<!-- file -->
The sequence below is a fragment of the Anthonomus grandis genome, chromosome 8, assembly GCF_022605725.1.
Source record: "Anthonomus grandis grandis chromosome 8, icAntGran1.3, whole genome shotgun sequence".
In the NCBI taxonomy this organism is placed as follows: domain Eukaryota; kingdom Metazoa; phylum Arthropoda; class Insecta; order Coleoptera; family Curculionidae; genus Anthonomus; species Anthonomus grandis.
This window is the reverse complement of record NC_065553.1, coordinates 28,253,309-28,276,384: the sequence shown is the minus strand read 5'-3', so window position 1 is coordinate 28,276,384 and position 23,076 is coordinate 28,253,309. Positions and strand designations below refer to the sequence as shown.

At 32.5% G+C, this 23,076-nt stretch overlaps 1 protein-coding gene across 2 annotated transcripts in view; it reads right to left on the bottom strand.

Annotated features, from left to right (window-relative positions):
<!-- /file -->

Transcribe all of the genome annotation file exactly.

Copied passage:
The sequence below is a fragment of the Anthonomus grandis genome, chromosome 8, assembly GCF_022605725.1.
Source record: "Anthonomus grandis grandis chromosome 8, icAntGran1.3, whole genome shotgun sequence".
In the NCBI taxonomy this organism is placed as follows: domain Eukaryota; kingdom Metazoa; phylum Arthropoda; class Insecta; order Coleoptera; family Curculionidae; genus Anthonomus; species Anthonomus grandis.
This window is the reverse complement of record NC_065553.1, coordinates 28,253,309-28,276,384: the sequence shown is the minus strand read 5'-3', so window position 1 is coordinate 28,276,384 and position 23,076 is coordinate 28,253,309. Positions and strand designations below refer to the sequence as shown.

At 32.5% G+C, this 23,076-nt stretch overlaps 1 protein-coding gene across 2 annotated transcripts in view; it reads right to left on the bottom strand.

Annotated features, from left to right (window-relative positions):